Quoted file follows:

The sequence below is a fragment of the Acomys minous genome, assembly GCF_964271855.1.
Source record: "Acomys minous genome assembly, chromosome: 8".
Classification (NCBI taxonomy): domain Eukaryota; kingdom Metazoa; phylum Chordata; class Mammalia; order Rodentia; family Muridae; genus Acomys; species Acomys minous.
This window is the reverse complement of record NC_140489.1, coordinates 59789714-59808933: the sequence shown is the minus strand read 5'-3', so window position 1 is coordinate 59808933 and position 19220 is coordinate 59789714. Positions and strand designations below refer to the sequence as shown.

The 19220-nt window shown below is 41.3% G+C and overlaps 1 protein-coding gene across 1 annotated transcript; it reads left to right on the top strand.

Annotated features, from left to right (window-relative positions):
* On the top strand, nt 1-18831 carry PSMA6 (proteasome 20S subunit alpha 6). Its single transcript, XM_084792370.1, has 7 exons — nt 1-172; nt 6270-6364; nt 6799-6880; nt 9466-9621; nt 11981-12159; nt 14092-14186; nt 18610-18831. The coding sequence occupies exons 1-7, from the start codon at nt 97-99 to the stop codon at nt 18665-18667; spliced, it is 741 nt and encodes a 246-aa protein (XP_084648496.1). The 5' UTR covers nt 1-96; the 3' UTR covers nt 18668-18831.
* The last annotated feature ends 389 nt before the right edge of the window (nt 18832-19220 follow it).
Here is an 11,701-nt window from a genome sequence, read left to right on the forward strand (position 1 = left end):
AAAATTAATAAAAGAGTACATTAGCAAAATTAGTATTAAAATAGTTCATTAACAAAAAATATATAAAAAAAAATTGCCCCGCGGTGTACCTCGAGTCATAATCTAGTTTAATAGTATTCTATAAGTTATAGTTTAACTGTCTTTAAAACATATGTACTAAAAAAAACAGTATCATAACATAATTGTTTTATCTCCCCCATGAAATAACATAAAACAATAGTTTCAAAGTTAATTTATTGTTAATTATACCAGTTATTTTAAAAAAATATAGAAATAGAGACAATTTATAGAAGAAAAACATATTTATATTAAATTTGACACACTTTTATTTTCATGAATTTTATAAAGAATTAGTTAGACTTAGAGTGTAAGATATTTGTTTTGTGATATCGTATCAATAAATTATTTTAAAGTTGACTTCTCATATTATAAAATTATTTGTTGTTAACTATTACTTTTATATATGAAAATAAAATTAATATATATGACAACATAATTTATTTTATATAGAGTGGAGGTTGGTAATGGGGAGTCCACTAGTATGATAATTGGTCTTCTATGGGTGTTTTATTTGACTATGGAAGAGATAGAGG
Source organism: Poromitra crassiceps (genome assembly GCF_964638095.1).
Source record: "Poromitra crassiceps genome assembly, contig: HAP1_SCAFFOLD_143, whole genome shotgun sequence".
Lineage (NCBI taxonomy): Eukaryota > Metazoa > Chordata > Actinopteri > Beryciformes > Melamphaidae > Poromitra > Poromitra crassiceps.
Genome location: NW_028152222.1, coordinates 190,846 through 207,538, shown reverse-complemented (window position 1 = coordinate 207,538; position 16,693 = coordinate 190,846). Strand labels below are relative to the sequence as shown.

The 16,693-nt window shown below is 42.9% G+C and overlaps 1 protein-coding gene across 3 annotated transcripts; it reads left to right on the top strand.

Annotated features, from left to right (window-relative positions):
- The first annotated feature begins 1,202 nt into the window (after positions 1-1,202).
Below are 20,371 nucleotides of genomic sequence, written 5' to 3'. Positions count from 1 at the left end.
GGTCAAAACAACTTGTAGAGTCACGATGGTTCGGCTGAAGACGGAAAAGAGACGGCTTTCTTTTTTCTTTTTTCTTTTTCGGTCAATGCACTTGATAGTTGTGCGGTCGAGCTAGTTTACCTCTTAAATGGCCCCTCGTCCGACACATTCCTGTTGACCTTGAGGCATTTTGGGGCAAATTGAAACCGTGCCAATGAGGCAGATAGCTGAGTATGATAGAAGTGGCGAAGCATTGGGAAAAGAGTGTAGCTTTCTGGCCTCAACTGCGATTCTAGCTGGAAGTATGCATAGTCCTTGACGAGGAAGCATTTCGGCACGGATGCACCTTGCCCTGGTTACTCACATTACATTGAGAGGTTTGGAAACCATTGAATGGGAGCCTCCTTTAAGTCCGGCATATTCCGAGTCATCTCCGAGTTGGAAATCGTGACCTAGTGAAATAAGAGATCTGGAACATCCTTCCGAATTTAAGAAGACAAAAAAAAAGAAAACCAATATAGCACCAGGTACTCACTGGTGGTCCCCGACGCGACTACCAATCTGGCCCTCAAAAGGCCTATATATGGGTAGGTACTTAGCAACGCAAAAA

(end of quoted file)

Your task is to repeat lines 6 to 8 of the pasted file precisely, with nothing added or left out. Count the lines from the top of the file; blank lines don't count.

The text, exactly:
Annotated features, from left to right (window-relative positions):
* On the top strand, nt 1-18831 carry PSMA6 (proteasome 20S subunit alpha 6). Its single transcript, XM_084792370.1, has 7 exons — nt 1-172; nt 6270-6364; nt 6799-6880; nt 9466-9621; nt 11981-12159; nt 14092-14186; nt 18610-18831. The coding sequence occupies exons 1-7, from the start codon at nt 97-99 to the stop codon at nt 18665-18667; spliced, it is 741 nt and encodes a 246-aa protein (XP_084648496.1). The 5' UTR covers nt 1-96; the 3' UTR covers nt 18668-18831.
* The last annotated feature ends 389 nt before the right edge of the window (nt 18832-19220 follow it).